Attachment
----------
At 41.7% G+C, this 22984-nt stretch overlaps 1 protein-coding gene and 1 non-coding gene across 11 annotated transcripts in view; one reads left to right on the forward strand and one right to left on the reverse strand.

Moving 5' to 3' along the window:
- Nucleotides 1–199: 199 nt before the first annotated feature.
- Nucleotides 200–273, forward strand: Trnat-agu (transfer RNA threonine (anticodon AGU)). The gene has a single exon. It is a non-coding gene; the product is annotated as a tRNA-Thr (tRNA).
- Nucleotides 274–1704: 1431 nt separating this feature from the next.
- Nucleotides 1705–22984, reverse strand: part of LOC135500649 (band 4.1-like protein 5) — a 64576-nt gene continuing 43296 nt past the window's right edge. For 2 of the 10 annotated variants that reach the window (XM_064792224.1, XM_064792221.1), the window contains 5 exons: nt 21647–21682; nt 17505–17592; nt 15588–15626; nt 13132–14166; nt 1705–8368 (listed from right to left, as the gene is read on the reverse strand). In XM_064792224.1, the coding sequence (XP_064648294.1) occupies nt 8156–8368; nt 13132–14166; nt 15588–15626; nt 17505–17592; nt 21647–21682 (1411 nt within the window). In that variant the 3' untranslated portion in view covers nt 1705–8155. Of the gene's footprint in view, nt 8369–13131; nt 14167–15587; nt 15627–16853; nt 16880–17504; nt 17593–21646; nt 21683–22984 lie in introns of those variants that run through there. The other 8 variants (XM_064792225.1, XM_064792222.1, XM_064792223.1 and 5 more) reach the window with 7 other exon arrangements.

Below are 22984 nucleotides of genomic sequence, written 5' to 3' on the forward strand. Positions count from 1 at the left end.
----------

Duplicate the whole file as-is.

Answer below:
At 41.7% G+C, this 22984-nt stretch overlaps 1 protein-coding gene and 1 non-coding gene across 11 annotated transcripts in view; one reads left to right on the forward strand and one right to left on the reverse strand.

Moving 5' to 3' along the window:
- Nucleotides 1–199: 199 nt before the first annotated feature.
- Nucleotides 200–273, forward strand: Trnat-agu (transfer RNA threonine (anticodon AGU)). The gene has a single exon. It is a non-coding gene; the product is annotated as a tRNA-Thr (tRNA).
- Nucleotides 274–1704: 1431 nt separating this feature from the next.
- Nucleotides 1705–22984, reverse strand: part of LOC135500649 (band 4.1-like protein 5) — a 64576-nt gene continuing 43296 nt past the window's right edge. For 2 of the 10 annotated variants that reach the window (XM_064792224.1, XM_064792221.1), the window contains 5 exons: nt 21647–21682; nt 17505–17592; nt 15588–15626; nt 13132–14166; nt 1705–8368 (listed from right to left, as the gene is read on the reverse strand). In XM_064792224.1, the coding sequence (XP_064648294.1) occupies nt 8156–8368; nt 13132–14166; nt 15588–15626; nt 17505–17592; nt 21647–21682 (1411 nt within the window). In that variant the 3' untranslated portion in view covers nt 1705–8155. Of the gene's footprint in view, nt 8369–13131; nt 14167–15587; nt 15627–16853; nt 16880–17504; nt 17593–21646; nt 21683–22984 lie in introns of those variants that run through there. The other 8 variants (XM_064792225.1, XM_064792222.1, XM_064792223.1 and 5 more) reach the window with 7 other exon arrangements.

Below are 22984 nucleotides of genomic sequence, written 5' to 3' on the forward strand. Positions count from 1 at the left end.